Khalid Koser

Khalid Koser MBE is Extraordinary Professor in Conflict, Peace and Security in the Faculty of Humanities and Sciences at Maastricht University. He has published over 100 books, articles and chapters on refugees, migration and asylum, including as co-editor of IOM’s World Migration Report in 2010. He is editor of the Journal of Refugee Studies. Dr Koser is also Non-Resident Fellow at the Lowy Institute for Foreign Policy, Associate Fellow at the Geneva Centre for Security Policy, Associate Fellow at Chatham House, Research Associate at the Graduate Institute of International and Development Studies in Geneva, and co-chair of the World Economic Forum Global Future Council on Migration.

A Long Way to Go »

Irregular Migration Patterns, Processes, Drivers and Decision-making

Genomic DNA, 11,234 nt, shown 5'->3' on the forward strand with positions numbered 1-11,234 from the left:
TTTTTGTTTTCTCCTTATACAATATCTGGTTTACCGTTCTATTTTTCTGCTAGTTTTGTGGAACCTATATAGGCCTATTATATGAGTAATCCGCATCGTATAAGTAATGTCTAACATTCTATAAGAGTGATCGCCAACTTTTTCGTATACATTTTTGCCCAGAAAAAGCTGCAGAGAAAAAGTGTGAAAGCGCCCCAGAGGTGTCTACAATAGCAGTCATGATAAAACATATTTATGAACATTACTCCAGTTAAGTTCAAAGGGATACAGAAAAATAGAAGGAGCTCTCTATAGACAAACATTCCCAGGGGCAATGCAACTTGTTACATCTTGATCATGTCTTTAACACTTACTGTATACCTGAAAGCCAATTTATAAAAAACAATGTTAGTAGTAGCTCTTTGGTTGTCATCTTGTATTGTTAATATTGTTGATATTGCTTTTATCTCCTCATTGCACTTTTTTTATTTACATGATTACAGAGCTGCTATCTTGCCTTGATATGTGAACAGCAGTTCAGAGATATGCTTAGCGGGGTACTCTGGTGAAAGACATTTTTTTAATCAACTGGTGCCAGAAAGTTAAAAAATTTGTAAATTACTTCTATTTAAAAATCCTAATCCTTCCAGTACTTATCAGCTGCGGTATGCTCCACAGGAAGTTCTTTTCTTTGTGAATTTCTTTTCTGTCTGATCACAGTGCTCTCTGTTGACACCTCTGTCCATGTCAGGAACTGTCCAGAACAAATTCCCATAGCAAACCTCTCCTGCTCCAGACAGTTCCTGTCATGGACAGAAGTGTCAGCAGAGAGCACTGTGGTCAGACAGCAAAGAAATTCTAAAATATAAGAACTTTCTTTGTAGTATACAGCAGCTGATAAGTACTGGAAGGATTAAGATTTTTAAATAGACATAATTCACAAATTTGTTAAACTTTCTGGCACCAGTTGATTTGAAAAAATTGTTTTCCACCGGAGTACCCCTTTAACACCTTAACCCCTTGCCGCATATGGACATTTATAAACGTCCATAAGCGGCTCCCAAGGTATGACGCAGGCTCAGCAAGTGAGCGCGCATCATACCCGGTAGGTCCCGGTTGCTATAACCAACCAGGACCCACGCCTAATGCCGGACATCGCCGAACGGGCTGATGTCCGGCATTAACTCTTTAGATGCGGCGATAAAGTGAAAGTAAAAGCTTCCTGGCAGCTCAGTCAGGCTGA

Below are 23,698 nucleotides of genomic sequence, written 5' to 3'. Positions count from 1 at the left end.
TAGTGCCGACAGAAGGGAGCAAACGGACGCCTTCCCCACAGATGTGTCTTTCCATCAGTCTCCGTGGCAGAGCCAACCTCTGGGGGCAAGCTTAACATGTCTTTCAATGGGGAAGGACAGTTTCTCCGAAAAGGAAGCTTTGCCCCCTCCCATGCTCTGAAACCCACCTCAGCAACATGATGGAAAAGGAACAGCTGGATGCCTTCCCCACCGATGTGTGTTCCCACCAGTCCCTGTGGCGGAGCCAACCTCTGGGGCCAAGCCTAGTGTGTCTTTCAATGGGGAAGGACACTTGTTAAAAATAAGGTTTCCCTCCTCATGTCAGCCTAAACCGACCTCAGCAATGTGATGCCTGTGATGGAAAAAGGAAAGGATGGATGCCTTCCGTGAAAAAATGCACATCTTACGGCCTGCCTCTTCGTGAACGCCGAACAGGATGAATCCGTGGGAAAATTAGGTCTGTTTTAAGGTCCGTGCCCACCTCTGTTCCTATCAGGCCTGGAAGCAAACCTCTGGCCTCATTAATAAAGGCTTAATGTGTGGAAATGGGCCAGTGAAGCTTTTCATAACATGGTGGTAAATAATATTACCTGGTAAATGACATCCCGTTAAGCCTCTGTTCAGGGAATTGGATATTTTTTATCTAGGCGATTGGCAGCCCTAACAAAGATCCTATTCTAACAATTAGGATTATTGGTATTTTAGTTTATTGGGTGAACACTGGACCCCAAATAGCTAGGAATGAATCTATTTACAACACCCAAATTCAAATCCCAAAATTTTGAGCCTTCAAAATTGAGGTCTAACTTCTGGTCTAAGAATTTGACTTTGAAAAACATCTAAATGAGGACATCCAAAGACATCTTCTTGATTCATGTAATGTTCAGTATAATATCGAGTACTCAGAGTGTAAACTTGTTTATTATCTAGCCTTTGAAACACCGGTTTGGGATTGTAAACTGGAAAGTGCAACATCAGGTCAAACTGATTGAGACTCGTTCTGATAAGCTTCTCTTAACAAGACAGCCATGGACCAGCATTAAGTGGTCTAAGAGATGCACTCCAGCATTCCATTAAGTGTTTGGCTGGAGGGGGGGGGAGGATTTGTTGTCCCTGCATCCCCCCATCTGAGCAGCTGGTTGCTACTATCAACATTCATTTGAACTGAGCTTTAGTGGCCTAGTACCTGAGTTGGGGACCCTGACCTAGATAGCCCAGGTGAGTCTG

A Long Way to Go: Irregular Migration Patterns, Processes, Drivers and Decision-making presents the findings of a unique migration research program harnessing work of some of the leading international and Australian migration researchers on the challenging and complex topic of irregular maritime migration. The book brings together selected findings of the research program, and in doing so it contributes to the ongoing academic and policy discourses by providing findings from rigorous quantitative, qualitative and mixed methods research to support a better understanding of the dynamics of irregular migration and their potential policy implications. Stemming from the 2012 Expert Panel on Asylum Seekers report, the Irregular Migration Research Program commissioned 26 international research projects involving 17 academic principal researchers, along with private sector specialist researchers, international organisations and policy think tanks. The centrepiece of the research program was a multi-year collaborative partnership between the Department of Immigration and Border Protection and The Australian National University’s Crawford School of Public Policy. Under this partnership, empirical research on international irregular migration was commissioned from migration researchers in Australia, Indonesia, Iran, the Netherlands, Sri Lanka and Switzerland.